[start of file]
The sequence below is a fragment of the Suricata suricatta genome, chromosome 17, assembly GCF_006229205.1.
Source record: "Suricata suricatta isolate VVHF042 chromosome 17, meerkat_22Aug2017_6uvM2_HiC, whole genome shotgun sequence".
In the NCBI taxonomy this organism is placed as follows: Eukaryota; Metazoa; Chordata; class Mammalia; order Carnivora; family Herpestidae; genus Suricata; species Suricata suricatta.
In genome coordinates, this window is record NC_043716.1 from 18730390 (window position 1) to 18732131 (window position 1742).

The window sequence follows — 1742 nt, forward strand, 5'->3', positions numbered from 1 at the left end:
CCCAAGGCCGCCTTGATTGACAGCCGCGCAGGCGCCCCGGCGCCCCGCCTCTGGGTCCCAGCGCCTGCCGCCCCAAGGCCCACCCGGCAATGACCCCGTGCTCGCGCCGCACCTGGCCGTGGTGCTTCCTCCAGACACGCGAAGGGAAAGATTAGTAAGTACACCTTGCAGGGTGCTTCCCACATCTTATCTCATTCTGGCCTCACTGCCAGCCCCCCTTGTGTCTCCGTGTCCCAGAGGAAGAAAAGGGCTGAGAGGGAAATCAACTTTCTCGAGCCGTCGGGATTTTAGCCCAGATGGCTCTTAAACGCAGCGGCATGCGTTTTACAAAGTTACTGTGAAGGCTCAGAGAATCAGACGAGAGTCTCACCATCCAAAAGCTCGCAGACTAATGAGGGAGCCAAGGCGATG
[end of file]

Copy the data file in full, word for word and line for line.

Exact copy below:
The sequence below is a fragment of the Suricata suricatta genome, chromosome 17, assembly GCF_006229205.1.
Source record: "Suricata suricatta isolate VVHF042 chromosome 17, meerkat_22Aug2017_6uvM2_HiC, whole genome shotgun sequence".
In the NCBI taxonomy this organism is placed as follows: Eukaryota; Metazoa; Chordata; class Mammalia; order Carnivora; family Herpestidae; genus Suricata; species Suricata suricatta.
In genome coordinates, this window is record NC_043716.1 from 18730390 (window position 1) to 18732131 (window position 1742).

The window sequence follows — 1742 nt, forward strand, 5'->3', positions numbered from 1 at the left end:
CCCAAGGCCGCCTTGATTGACAGCCGCGCAGGCGCCCCGGCGCCCCGCCTCTGGGTCCCAGCGCCTGCCGCCCCAAGGCCCACCCGGCAATGACCCCGTGCTCGCGCCGCACCTGGCCGTGGTGCTTCCTCCAGACACGCGAAGGGAAAGATTAGTAAGTACACCTTGCAGGGTGCTTCCCACATCTTATCTCATTCTGGCCTCACTGCCAGCCCCCCTTGTGTCTCCGTGTCCCAGAGGAAGAAAAGGGCTGAGAGGGAAATCAACTTTCTCGAGCCGTCGGGATTTTAGCCCAGATGGCTCTTAAACGCAGCGGCATGCGTTTTACAAAGTTACTGTGAAGGCTCAGAGAATCAGACGAGAGTCTCACCATCCAAAAGCTCGCAGACTAATGAGGGAGCCAAGGCGATG